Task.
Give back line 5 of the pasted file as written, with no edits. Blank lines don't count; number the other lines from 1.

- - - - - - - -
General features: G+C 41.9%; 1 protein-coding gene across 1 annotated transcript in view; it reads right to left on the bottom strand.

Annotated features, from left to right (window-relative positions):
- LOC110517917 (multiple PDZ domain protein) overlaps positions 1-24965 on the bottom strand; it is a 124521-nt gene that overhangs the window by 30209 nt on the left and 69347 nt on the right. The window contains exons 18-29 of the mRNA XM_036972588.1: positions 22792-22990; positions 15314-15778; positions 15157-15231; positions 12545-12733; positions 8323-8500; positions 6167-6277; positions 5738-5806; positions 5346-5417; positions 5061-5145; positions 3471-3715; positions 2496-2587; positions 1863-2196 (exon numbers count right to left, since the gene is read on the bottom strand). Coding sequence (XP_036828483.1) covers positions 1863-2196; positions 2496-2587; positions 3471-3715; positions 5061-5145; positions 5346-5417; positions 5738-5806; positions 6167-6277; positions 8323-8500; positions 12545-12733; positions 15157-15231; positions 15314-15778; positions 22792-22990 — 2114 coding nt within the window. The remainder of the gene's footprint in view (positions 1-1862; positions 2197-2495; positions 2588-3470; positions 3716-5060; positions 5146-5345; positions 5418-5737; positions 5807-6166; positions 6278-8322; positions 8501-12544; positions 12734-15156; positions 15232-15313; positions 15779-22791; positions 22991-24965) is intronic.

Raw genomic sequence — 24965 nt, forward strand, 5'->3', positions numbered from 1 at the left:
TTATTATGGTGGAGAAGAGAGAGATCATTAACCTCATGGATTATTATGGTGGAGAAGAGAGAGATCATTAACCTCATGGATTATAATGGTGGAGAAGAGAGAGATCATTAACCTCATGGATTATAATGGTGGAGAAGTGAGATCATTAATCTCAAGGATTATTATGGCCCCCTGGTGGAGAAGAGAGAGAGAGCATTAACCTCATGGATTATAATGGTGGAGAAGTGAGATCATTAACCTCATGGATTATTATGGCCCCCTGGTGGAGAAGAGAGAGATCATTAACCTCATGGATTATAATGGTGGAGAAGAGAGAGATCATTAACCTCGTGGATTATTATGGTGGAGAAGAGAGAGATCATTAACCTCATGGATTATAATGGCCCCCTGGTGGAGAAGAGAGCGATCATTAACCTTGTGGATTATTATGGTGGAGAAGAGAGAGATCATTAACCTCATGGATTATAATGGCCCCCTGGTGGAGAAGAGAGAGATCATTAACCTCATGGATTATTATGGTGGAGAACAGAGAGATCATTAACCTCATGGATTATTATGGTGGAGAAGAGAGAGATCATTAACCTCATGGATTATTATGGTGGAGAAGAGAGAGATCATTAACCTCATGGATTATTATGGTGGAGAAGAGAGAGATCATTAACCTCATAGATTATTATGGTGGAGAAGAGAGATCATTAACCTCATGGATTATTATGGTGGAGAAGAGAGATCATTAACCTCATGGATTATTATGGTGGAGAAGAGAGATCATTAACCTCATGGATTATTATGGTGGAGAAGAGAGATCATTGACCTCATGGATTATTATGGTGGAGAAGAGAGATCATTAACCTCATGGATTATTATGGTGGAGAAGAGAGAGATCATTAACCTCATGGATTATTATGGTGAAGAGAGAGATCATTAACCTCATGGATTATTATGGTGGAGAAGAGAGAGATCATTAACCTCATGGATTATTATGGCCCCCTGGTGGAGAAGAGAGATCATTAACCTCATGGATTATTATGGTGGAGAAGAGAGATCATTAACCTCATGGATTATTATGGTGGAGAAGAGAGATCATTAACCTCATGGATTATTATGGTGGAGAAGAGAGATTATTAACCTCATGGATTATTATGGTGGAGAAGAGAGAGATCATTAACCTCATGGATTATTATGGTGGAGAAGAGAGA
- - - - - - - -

TTATTATGGTGGAGAAGAGAGAGATCATTAACCTCATGGATTATTATGGTGGAGAAGAGAGAGATCATTAACCTCATGGATTATAATGGTGGAGAAGAGAGAGATCATTAACCTCATGGATTATAATGGTGGAGAAGTGAGATCATTAATCTCAAGGATTATTATGGCCCCCTGGTGGAGAAGAGAGAGAGAGCATTAACCTCATGGATTATAATGGTGGAGAAGTGAGATCATTAACCTCATGGATTATTATGGCCCCCTGGTGGAGAAGAGAGAGATCATTAACCTCATGGATTATAATGGTGGAGAAGAGAGAGATCATTAACCTCGTGGATTATTATGGTGGAGAAGAGAGAGATCATTAACCTCATGGATTATAATGGCCCCCTGGTGGAGAAGAGAGCGATCATTAACCTTGTGGATTATTATGGTGGAGAAGAGAGAGATCATTAACCTCATGGATTATAATGGCCCCCTGGTGGAGAAGAGAGAGATCATTAACCTCATGGATTATTATGGTGGAGAACAGAGAGATCATTAACCTCATGGATTATTATGGTGGAGAAGAGAGAGATCATTAACCTCATGGATTATTATGGTGGAGAAGAGAGAGATCATTAACCTCATGGATTATTATGGTGGAGAAGAGAGAGATCATTAACCTCATAGATTATTATGGTGGAGAAGAGAGATCATTAACCTCATGGATTATTATGGTGGAGAAGAGAGATCATTAACCTCATGGATTATTATGGTGGAGAAGAGAGATCATTAACCTCATGGATTATTATGGTGGAGAAGAGAGATCATTGACCTCATGGATTATTATGGTGGAGAAGAGAGATCATTAACCTCATGGATTATTATGGTGGAGAAGAGAGAGATCATTAACCTCATGGATTATTATGGTGAAGAGAGAGATCATTAACCTCATGGATTATTATGGTGGAGAAGAGAGAGATCATTAACCTCATGGATTATTATGGCCCCCTGGTGGAGAAGAGAGATCATTAACCTCATGGATTATTATGGTGGAGAAGAGAGATCATTAACCTCATGGATTATTATGGTGGAGAAGAGAGATCATTAACCTCATGGATTATTATGGTGGAGAAGAGAGATTATTAACCTCATGGATTATTATGGTGGAGAAGAGAGAGATCATTAACCTCATGGATTATTATGGTGGAGAAGAGAGA